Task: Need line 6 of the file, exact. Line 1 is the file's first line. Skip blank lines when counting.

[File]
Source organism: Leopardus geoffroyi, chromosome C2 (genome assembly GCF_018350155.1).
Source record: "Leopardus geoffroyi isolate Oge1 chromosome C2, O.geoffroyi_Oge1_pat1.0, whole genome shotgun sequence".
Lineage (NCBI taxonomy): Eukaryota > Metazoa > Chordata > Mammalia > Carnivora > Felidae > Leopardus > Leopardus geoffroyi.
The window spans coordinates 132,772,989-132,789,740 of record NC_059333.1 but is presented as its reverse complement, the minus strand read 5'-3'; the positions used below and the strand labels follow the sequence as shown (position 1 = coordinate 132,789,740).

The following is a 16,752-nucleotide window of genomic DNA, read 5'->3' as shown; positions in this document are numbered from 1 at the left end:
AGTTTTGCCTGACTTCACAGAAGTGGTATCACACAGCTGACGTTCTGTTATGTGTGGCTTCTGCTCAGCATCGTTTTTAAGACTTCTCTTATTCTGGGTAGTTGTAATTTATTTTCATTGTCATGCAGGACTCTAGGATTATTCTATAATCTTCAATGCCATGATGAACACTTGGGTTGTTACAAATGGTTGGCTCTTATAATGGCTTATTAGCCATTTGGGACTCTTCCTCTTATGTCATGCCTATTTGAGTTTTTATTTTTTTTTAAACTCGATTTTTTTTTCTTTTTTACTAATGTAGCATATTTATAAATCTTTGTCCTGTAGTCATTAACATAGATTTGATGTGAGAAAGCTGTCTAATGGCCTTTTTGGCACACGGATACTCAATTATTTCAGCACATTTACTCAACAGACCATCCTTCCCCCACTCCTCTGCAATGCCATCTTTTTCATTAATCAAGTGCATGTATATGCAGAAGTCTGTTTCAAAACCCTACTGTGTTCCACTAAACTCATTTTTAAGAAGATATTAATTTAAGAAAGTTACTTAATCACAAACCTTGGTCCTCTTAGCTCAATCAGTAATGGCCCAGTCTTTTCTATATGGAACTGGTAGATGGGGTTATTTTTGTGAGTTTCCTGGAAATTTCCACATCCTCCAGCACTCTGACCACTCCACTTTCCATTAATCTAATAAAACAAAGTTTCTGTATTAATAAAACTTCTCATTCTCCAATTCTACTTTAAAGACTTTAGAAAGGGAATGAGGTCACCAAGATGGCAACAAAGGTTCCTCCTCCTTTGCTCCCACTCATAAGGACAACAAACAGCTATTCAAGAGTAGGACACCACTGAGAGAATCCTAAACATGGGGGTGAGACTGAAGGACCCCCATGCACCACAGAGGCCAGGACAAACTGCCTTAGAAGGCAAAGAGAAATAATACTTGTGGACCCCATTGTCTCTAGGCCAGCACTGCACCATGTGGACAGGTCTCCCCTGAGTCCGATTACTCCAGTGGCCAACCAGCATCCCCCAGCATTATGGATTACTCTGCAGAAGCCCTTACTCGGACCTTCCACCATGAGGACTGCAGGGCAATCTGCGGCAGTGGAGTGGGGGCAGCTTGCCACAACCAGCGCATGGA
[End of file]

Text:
AGTTTTGCCTGACTTCACAGAAGTGGTATCACACAGCTGACGTTCTGTTATGTGTGGCTTCTGCTCAGCATCGTTTTTAAGACTTCTCTTATTCTGGGTAGTTGTAATTTATTTTCATTGTCATGCAGGACTCTAGGATTATTCTATAATCTTCAATGCCATGATGAACACTTGGGTTGTTACAAATGGTTGGCTCTTATAATGGCTTATTAGCCATTTGGGACTCTTCCTCTTATGTCATGCCTATTTGAGTTTTTATTTTTTTTTAAACTCGATTTTTTTTTCTTTTTTACTAATGTAGCATATTTATAAATCTTTGTCCTGTAGTCATTAACATAGATTTGATGTGAGAAAGCTGTCTAATGGCCTTTTTGGCACACGGATACTCAATTATTTCAGCACATTTACTCAACAGACCATCCTTCCCCCACTCCTCTGCAATGCCATCTTTTTCATTAATCAAGTGCATGTATATGCAGAAGTCTGTTTCAAAACCCTACTGTGTTCCACTAAACTCATTTTTAAGAAGATATTAATTTAAGAAAGTTACTTAATCACAAACCTTGGTCCTCTTAGCTCAATCAGTAATGGCCCAGTCTTTTCTATATGGAACTGGTAGATGGGGTTATTTTTGTGAGTTTCCTGGAAATTTCCACATCCTCCAGCACTCTGACCACTCCACTTTCCATTAATCTAATAAAACAAAGTTTCTGTATTAATAAAACTTCTCATTCTCCAATTCTACTTTAAAGACTTTAGAAAGGGAATGAGGTCACCAAGATGGCAACAAAGGTTCCTCCTCCTTTGCTCCCACTCATAAGGACAACAAACAGCTATTCAAGAGTAGGACACCACTGAGAGAATCCTAAACATGGGGGTGAGACTGAAGGACCCCCATGCACCACAGAGGCCAGGACAAACTGCCTTAGAAGGCAAAGAGAAATAATACTTGTGGACCCCATTGTCTCTAGGCCAGCACTGCACCATGTGGACAGGTCTCCCCTGAGTCCGATTACTCCAGTGGCCAACCAGCATCCCCCAGCATTATGGATTACTCTGCAGAAGCCCTTACTCGGACCTTCCACCATGAGGACTGCAGGGCAATCTGCGGCAGTGGAGTGGGGGCAGCTTGCCACAACCAGCGCATGGA